Every employer in Oregon knows (at least we hope they know!) that nonexempt employees must be paid overtime (time and a half) for work exceeding 40 hours in a single workweek. In manufacturing establishments, daily overtime is required for non-exempt employees working over 10 hours in a single work day. Simple, right? Well, sometimes it’s not so simple.
One of the more complicated aspects of calculating and managing overtime is when non-exempt employees are paid a salary. This structure is typically used by employers for more administrative/office employees who work a fairly consistent work schedule every week. The advantage is that there is usually less recordkeeping for the employee and employer if the employee’s pay is a straight salary. For the employee there is also the advantage of having a little more flexibility. The problem is that employers can put themselves at risk for a wage and hour challenge by failing to correctly pay for all time work and appropriate overtime.
Let’s first look at overtime and determining the regular and overtime rate of pay for a salaried nonexempt employee. The regular rate is calculated by dividing the employee’s weekly salary by the number of hours that salary is intended to compensate. The overtime rate is 1.5 times the regular rate of pay. For example, an employee with a salary of $525 per week which is intended to compensate for a 35 hour work week, earns a regular rate of $15 per hour ($525/35 = $15). This employee’s overtime rate is $22.50 ($15 * 1.5 = $22.50).
Now let’s look at paying appropriately for all time worked. In the scenario above what if the employee worked 38 hours one week? What is the employer required to pay the employee? Many employers would say $525 because that is the agreed upon salary and the employee has worked no overtime hours. Right? Not so fast. Oregon law requires that all nonexempt employees be paid for all hours worked. In this scenario the employee must be paid the salary of $525 plus three more hours at the employee’s regular rate of pay ($15 * 3 = $45).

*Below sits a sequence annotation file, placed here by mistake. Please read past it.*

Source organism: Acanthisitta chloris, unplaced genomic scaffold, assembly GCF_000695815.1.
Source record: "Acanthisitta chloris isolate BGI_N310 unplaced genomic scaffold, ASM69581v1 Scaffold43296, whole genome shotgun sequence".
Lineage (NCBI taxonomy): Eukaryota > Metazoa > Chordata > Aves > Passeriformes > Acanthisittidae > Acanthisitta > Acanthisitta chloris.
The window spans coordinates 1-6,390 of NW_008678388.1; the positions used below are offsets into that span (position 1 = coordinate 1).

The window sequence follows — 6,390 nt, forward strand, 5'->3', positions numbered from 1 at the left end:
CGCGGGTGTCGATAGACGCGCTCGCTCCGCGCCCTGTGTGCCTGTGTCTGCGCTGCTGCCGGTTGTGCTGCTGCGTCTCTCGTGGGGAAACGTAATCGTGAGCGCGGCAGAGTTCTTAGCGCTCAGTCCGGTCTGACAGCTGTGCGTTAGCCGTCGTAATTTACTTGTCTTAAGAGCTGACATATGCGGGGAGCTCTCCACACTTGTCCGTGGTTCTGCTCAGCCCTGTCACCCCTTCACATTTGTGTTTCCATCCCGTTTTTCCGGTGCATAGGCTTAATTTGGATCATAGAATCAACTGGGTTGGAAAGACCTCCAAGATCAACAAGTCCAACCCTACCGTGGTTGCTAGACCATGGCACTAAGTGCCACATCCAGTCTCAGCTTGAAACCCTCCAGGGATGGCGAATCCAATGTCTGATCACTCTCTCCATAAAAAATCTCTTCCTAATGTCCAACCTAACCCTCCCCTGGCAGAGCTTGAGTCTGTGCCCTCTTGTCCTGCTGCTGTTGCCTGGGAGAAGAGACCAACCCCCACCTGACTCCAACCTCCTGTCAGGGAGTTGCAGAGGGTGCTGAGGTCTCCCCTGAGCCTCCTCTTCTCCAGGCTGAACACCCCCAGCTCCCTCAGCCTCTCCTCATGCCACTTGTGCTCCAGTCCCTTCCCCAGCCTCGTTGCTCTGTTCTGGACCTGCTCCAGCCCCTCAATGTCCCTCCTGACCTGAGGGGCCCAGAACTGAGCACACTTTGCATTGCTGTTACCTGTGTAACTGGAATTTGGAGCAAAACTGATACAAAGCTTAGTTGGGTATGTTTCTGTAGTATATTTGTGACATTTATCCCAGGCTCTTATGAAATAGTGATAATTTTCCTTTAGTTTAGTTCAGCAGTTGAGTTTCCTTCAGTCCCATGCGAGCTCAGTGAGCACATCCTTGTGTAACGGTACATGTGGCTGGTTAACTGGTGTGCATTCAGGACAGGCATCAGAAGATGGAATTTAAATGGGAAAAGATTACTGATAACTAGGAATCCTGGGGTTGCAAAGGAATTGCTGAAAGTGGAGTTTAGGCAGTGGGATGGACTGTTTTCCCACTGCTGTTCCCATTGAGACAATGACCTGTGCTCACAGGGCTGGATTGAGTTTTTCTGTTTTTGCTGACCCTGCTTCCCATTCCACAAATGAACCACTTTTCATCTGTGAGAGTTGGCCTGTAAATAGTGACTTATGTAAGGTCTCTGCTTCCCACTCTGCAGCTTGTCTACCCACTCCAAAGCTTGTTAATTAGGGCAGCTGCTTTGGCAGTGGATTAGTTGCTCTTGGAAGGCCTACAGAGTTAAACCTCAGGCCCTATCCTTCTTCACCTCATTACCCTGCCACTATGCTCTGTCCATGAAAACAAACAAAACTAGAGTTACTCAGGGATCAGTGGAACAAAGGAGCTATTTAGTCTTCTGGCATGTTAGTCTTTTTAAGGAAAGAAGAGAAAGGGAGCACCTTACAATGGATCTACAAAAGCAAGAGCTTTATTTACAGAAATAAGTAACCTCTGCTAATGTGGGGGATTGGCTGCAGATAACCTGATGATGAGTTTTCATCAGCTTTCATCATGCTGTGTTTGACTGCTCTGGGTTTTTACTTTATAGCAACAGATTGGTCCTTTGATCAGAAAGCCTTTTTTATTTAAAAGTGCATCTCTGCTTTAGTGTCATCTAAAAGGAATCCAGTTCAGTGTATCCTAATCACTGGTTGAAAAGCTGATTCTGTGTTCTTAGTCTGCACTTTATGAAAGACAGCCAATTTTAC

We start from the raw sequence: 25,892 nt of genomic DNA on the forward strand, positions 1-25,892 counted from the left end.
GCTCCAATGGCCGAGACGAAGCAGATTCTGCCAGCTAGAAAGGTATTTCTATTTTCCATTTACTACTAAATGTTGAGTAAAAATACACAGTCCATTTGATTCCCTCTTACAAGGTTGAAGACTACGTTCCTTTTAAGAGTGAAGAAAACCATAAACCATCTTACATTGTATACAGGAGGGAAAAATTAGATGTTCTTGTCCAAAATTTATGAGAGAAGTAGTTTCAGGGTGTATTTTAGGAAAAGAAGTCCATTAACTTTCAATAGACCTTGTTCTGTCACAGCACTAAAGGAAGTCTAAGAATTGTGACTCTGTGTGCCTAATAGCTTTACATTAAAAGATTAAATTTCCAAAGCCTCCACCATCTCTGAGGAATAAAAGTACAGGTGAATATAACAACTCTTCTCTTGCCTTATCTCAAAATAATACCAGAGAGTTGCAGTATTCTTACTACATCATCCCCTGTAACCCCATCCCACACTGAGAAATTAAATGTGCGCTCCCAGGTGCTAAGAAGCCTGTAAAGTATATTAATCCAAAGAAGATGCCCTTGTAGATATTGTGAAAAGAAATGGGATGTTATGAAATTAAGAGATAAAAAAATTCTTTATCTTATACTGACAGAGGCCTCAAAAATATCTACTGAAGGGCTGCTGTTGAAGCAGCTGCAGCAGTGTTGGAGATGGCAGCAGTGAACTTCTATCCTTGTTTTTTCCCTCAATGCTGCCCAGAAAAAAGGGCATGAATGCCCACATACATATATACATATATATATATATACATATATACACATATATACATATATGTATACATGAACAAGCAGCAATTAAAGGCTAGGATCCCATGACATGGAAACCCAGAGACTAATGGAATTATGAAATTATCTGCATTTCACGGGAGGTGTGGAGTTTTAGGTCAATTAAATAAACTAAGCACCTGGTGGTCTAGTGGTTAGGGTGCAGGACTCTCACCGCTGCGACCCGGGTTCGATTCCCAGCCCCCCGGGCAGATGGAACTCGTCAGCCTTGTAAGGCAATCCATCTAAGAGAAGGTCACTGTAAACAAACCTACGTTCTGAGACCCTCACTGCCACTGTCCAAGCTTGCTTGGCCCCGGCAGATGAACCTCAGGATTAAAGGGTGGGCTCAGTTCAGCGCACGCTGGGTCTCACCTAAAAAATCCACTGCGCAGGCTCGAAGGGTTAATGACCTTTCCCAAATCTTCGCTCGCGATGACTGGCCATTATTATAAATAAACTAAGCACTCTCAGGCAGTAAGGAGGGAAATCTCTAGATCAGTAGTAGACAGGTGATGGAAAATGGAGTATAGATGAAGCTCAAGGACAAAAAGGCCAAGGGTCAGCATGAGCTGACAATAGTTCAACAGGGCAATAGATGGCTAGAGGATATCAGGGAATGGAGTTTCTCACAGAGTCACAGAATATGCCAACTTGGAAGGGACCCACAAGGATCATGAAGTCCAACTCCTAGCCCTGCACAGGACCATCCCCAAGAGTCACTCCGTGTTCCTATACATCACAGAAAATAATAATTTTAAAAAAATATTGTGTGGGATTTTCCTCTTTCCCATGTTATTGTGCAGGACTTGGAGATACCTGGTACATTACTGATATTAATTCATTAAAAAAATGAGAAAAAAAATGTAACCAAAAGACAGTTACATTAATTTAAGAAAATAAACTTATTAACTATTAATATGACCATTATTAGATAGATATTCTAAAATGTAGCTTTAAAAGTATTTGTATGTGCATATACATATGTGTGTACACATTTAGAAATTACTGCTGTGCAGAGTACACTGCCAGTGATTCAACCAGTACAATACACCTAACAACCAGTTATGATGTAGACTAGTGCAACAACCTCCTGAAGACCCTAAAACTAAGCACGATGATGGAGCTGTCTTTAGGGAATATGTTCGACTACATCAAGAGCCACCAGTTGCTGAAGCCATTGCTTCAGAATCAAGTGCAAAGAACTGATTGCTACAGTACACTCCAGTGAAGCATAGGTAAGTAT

On the flip side, what if the employee only worked 32 hours one week? Is the employer required to pay the agreed upon weekly salary of $525? Generally, not. In this case, the employer can reduce the nonexempt employee’s salary by $45 ($15 * 3 hours).
You may be wondering, if an employer must pay a nonexempt salaried employee for any and all time work, and if they must track every bit of time worked over 40 hours in a workweek and pay that time at the appropriate overtime rate, what is the advantage of the salaried nonexempt classification? In Oregon, there seems to be very little advantage to this classification unless the employer meets the requirements to pay overtime by the Fluctuating Work Week method. What is that? Stay tuned for our follow-up article.
By: Lynn Morris, PHR, HR Consultant